Taking Action

January, a month that means a lot of things to a lot of people. To some it is a time to recover from the December of celebrating that came before. For others it signifies new beginnings. While for some it means pressure, unmet expectations and is a reminder that there is something wrong that needs to be fixed.

I have spent the last month reflecting on 2015 and setting goals for 2016. I have prayed and thought and slept on it and prayed some more. This morning I sat down for my quiet time and I found myself filled with emotion but really happy. I felt calm but excited joyful and at peace. I was ready to take action.

In the same way, faith by itself, if not accompanied by action is dead James 2:17

Action is everything. It does not matter if you have spent months writing the best goals, researching the best nutrition plan or reading every leadership book on Amazon. If you don’t DO anything with that knowledge you have wasted your time.

That is where I get stuck in this process. Taking action is the scary part. That is where there is risk. What if I mess up? What if people don’t like me? Fear is the enemy of action. But action cures fear.

So how do we rise above the fear and take action. Rip the band-aid off fast, jump into the deep end? I can only speak to my own experience and what I have seen work for my clients and friends but here are some things to think about:

  • Just do it. Nike is on to something. For me sometimes it is as simple as that. I don’t think I just do. Close my eyes and go for it. Sometimes it works out and sometimes it doesn’t. Which brings me to my next point.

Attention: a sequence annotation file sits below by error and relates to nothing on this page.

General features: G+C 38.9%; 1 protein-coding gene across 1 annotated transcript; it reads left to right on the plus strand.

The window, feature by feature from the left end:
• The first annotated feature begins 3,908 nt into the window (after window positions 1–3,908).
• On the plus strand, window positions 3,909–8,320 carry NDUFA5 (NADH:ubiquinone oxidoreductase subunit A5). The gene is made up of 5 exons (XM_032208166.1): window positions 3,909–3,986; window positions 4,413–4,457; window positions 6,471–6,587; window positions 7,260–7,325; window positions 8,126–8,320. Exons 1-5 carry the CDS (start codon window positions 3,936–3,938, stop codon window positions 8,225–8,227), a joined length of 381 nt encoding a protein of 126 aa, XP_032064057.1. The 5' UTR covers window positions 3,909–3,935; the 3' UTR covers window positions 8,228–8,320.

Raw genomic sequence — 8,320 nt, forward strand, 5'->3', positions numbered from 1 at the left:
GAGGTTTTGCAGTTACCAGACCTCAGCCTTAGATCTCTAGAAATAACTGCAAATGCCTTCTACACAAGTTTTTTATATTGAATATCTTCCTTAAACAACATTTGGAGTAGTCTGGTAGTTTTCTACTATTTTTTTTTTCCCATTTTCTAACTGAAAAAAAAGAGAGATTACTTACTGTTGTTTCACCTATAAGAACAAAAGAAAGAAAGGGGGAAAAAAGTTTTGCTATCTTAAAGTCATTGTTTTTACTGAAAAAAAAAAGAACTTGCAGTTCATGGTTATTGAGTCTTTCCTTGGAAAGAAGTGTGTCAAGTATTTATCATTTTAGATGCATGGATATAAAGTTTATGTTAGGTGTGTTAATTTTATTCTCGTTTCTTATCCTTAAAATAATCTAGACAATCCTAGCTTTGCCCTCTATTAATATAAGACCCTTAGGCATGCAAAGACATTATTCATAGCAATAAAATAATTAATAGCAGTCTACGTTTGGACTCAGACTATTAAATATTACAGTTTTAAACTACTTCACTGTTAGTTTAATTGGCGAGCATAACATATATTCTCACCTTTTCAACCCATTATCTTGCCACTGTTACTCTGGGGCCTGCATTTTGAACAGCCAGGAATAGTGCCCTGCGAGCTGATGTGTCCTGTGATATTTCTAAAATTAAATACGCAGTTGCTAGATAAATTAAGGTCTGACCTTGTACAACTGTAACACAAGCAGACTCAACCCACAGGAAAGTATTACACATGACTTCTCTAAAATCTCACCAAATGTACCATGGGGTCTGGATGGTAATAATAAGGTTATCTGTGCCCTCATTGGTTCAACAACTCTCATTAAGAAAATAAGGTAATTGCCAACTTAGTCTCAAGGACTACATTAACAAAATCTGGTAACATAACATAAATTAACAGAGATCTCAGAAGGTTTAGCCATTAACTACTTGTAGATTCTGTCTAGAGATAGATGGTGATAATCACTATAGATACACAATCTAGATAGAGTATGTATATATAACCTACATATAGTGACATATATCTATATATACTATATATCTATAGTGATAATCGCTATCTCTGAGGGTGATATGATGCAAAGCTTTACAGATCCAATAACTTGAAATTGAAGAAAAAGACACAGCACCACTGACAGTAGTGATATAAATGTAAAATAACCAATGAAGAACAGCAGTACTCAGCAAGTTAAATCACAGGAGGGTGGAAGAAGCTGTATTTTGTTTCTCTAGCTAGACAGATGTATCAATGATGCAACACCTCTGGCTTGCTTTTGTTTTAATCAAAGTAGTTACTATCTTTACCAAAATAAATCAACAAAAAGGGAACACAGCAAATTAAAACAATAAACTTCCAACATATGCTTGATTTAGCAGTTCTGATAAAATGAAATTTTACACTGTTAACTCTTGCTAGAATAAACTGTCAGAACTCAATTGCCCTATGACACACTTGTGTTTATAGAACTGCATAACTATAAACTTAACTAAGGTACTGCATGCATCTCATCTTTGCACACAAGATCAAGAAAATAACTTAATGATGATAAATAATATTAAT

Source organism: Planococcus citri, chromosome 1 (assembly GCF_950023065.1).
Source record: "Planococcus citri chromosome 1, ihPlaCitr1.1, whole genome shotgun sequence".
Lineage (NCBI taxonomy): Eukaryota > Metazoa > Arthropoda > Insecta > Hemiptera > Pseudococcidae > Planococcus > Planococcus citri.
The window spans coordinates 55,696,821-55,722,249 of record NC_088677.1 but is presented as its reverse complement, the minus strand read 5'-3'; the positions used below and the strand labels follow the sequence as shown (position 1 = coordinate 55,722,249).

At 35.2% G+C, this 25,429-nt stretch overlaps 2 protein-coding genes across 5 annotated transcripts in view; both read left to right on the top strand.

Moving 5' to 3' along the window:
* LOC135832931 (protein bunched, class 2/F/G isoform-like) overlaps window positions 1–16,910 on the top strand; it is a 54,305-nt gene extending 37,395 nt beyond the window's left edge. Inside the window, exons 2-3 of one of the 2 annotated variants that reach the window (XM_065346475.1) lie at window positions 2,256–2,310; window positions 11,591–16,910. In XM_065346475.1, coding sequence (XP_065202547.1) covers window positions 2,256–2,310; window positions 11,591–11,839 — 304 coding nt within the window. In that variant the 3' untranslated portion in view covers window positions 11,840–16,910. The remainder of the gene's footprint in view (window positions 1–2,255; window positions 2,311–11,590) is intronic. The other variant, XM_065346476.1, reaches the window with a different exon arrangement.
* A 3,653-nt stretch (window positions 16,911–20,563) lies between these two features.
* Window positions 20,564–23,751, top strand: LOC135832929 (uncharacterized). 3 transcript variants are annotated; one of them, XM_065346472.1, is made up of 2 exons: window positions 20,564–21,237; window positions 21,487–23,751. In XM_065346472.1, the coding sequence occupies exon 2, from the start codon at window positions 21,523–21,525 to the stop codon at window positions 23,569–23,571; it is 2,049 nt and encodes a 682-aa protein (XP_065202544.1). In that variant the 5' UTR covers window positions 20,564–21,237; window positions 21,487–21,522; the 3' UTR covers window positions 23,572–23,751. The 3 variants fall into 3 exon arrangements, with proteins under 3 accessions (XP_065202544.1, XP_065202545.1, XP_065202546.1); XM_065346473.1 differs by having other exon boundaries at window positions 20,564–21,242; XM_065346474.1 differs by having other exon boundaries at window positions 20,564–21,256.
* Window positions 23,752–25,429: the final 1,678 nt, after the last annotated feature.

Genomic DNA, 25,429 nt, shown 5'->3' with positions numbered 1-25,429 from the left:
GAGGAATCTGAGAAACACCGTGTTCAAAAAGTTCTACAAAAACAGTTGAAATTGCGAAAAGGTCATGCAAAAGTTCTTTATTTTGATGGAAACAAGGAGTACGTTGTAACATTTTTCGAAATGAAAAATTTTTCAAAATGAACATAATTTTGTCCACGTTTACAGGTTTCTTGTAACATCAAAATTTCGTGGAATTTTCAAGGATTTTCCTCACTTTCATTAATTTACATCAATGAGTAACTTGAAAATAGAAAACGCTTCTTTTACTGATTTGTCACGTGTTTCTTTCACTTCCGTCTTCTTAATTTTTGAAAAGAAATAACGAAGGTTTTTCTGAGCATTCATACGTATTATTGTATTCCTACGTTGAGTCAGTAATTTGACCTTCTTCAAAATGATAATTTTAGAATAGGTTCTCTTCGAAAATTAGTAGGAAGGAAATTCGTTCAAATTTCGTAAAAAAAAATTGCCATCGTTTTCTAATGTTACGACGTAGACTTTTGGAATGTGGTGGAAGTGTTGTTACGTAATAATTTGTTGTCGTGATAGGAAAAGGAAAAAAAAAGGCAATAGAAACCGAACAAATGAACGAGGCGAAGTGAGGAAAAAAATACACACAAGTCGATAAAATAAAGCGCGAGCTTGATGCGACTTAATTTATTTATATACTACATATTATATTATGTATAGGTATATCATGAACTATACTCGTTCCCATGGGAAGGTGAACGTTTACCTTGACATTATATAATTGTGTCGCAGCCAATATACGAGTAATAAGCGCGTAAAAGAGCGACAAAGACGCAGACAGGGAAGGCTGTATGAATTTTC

• Failure is about perspective. My just do it approach sometimes backfires on me and I fail. But before I go for it I put potential failure into perspective. If I fail will someone other than my own ego be hurt? Will I die? Will it matter in a month? If I am honest with myself what I thought was a terrifying outcome is really just fear of looking silly if I mess up.

The first Crossfit competition that I did I signed up for the RX division by mistake (I had been doing Crossfit for about 3 months. RX is the harder division for the more experienced athlete) When I found out about my mistake I had a choice I could quit and not do it or I could treat the event as a learning experience and just go for it. I came in dead last but had the time of my life!! When the pressure of winning was removed I was free to just have fun. I decided that failing was ok so it allowed me to act.

  • The bigger fear is regret.   I compare this to a workout. Did you ever do a workout and not go as hard as you could? That pang at the end when you know you could have pushed harder that is regret. Now imagine getting to the end of your life and knowing you could have done more, pushed harder just went for it and you didn’t. For me that is not an option


I have fought the good fight, I have finished the race. I have kept the faith

2Timothy 4:7